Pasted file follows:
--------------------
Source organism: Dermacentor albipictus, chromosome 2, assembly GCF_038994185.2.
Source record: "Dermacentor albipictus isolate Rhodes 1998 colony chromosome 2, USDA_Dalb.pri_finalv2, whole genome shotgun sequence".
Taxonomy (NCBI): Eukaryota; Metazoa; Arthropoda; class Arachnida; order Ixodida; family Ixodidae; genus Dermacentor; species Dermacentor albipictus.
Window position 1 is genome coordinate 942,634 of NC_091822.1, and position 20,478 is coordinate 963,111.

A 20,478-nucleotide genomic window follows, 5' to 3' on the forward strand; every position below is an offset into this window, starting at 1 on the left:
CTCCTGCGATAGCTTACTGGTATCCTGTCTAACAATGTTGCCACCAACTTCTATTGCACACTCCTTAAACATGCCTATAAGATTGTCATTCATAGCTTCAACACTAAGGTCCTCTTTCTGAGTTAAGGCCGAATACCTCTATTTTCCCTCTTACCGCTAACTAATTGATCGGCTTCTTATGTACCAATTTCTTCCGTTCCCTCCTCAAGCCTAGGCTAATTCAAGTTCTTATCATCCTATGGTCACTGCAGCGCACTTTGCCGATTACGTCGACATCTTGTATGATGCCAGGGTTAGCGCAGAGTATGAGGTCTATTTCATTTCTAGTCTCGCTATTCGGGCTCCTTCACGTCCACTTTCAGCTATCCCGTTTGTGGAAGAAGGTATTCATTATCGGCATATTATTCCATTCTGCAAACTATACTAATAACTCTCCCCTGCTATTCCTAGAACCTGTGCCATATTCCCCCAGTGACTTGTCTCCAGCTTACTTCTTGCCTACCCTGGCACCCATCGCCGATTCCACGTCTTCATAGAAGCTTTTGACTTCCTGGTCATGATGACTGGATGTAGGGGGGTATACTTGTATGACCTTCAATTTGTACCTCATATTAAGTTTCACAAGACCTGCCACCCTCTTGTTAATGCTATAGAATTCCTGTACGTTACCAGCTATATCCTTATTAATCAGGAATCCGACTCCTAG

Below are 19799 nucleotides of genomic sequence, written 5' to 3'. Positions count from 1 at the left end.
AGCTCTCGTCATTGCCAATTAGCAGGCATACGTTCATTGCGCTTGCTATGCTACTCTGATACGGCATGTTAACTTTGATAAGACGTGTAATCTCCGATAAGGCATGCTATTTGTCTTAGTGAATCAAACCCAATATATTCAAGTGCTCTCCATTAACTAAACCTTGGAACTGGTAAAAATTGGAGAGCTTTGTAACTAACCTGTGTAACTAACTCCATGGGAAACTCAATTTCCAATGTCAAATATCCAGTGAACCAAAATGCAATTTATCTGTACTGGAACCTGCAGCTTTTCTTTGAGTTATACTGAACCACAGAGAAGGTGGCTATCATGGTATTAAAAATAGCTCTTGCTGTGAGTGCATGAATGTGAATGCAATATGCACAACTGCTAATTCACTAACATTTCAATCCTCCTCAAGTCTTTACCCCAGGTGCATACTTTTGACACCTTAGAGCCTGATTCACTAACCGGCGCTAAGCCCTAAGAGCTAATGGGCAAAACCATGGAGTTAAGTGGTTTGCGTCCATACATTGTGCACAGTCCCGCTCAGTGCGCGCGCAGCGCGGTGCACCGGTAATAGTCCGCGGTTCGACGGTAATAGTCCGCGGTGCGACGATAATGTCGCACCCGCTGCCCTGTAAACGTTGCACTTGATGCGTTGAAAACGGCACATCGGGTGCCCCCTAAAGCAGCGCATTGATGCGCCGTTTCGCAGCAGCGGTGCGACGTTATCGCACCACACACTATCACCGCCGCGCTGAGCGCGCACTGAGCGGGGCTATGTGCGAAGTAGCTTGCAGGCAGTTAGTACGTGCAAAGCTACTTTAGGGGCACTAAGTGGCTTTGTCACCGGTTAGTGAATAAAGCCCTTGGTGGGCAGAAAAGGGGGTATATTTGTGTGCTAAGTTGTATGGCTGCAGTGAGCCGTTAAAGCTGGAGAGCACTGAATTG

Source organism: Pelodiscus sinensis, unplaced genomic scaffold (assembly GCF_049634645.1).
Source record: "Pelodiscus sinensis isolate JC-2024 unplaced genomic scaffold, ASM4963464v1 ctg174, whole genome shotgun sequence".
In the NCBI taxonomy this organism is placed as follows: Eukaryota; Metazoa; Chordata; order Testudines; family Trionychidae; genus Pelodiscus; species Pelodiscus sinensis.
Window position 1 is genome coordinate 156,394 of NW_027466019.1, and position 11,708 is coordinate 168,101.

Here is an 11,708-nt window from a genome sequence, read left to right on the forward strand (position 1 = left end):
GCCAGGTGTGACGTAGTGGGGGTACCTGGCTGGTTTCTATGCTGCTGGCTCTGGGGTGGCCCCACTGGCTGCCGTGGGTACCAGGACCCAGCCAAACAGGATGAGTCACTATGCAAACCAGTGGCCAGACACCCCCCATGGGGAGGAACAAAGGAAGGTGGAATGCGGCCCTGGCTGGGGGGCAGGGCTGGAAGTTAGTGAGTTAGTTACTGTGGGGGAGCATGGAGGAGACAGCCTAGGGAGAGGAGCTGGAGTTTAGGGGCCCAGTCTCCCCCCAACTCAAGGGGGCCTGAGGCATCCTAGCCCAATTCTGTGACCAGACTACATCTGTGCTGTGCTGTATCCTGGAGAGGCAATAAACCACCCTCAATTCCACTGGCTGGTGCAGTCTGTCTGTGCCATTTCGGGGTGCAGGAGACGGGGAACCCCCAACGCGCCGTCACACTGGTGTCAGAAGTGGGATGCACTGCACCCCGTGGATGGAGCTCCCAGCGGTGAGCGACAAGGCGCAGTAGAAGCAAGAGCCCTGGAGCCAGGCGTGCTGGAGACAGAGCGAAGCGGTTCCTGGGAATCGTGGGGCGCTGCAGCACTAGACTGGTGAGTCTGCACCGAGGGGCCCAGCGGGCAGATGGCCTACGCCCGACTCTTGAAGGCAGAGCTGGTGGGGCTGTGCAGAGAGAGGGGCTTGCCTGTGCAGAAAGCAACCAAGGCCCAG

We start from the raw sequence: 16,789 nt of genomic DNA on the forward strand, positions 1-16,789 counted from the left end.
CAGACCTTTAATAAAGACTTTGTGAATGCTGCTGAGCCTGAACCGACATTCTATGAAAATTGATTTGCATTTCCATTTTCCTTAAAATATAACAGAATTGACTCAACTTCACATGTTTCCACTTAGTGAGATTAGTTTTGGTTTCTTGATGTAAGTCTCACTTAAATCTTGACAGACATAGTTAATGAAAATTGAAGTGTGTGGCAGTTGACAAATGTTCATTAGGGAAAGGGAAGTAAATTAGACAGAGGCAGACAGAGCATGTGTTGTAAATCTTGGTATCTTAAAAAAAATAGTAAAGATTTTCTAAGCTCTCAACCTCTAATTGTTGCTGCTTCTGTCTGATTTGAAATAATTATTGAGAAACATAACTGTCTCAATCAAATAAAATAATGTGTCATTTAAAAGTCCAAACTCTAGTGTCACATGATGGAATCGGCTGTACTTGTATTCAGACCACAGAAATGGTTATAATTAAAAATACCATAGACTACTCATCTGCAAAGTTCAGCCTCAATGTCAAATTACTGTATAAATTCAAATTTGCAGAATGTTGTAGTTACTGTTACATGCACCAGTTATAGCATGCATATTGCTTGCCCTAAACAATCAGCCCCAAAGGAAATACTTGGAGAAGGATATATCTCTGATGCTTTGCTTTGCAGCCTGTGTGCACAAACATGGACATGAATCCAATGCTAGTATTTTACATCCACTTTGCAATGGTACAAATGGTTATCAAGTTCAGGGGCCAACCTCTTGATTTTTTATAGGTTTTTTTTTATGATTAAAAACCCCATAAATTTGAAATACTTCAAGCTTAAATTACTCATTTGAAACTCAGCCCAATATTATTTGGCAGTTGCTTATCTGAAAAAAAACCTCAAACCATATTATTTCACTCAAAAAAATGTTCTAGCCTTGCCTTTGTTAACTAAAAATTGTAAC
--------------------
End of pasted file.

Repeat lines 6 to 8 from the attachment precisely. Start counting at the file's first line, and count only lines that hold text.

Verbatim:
CTCCTGCGATAGCTTACTGGTATCCTGTCTAACAATGTTGCCACCAACTTCTATTGCACACTCCTTAAACATGCCTATAAGATTGTCATTCATAGCTTCAACACTAAGGTCCTCTTTCTGAGTTAAGGCCGAATACCTCTATTTTCCCTCTTACCGCTAACTAATTGATCGGCTTCTTATGTACCAATTTCTTCCGTTCCCTCCTCAAGCCTAGGCTAATTCAAGTTCTTATCATCCTATGGTCACTGCAGCGCACTTTGCCGATTACGTCGACATCTTGTATGATGCCAGGGTTAGCGCAGAGTATGAGGTCTATTTCATTTCTAGTCTCGCTATTCGGGCTCCTTCACGTCCACTTTCAGCTATCCCGTTTGTGGAAGAAGGTATTCATTATCGGCATATTATTCCATTCTGCAAACTATACTAATAACTCTCCCCTGCTATTCCTAGAACCTGTGCCATATTCCCCCAGTGACTTGTCTCCAGCTTACTTCTTGCCTACCCTGGCACCCATCGCCGATTCCACGTCTTCATAGAAGCTTTTGACTTCCTGGTCATGATGACTGGATGTAGGGGGGTATACTTGTATGACCTTCAATTTGTACCTCATATTAAGTTTCACAAGACCTGCCACCCTCTTGTTAATGCTATAGAATTCCTGTACGTTACCAGCTATATCCTTATTAATCAGGAATCCGACTCCTAG

Below are 19799 nucleotides of genomic sequence, written 5' to 3'. Positions count from 1 at the left end.
AGCTCTCGTCATTGCCAATTAGCAGGCATACGTTCATTGCGCTTGCTATGCTACTCTGATACGGCATGTTAACTTTGATAAGACGTGTAATCTCCGATAAGGCATGCTATTTGTCTTAGTGAATCAAACCCAATATATTCAAGTGCTCTCCATTAACTAAACCTTGGAACTGGTAAAAATTGGAGAGCTTTGTAACTAACCTGTGTAACTAACTCCATGGGAAACTCAATTTCCAATGTCAAATATCCAGTGAACCAAAATGCAATTTATCTGTACTGGAACCTGCAGCTTTTCTTTGAGTTATACTGAACCACAGAGAAGGTGGCTATCATGGTATTAAAAATAGCTCTTGCTGTGAGTGCATGAATGTGAATGCAATATGCACAACTGCTAATTCACTAACATTTCAATCCTCCTCAAGTCTTTACCCCAGGTGCATACTTTTGACACCTTAGAGCCTGATTCACTAACCGGCGCTAAGCCCTAAGAGCTAATGGGCAAAACCATGGAGTTAAGTGGTTTGCGTCCATACATTGTGCACAGTCCCGCTCAGTGCGCGCGCAGCGCGGTGCACCGGTAATAGTCCGCGGTTCGACGGTAATAGTCCGCGGTGCGACGATAATGTCGCACCCGCTGCCCTGTAAACGTTGCACTTGATGCGTTGAAAACGGCACATCGGGTGCCCCCTAAAGCAGCGCATTGATGCGCCGTTTCGCAGCAGCGGTGCGACGTTATCGCACCACACACTATCACCGCCGCGCTGAGCGCGCACTGAGCGGGGCTATGTGCGAAGTAGCTTGCAGGCAGTTAGTACGTGCAAAGCTACTTTAGGGGCACTAAGTGGCTTTGTCACCGGTTAGTGAATAAAGCCCTTGGTGGGCAGAAAAGGGGGTATATTTGTGTGCTAAGTTGTATGGCTGCAGTGAGCCGTTAAAGCTGGAGAGCACTGAATTG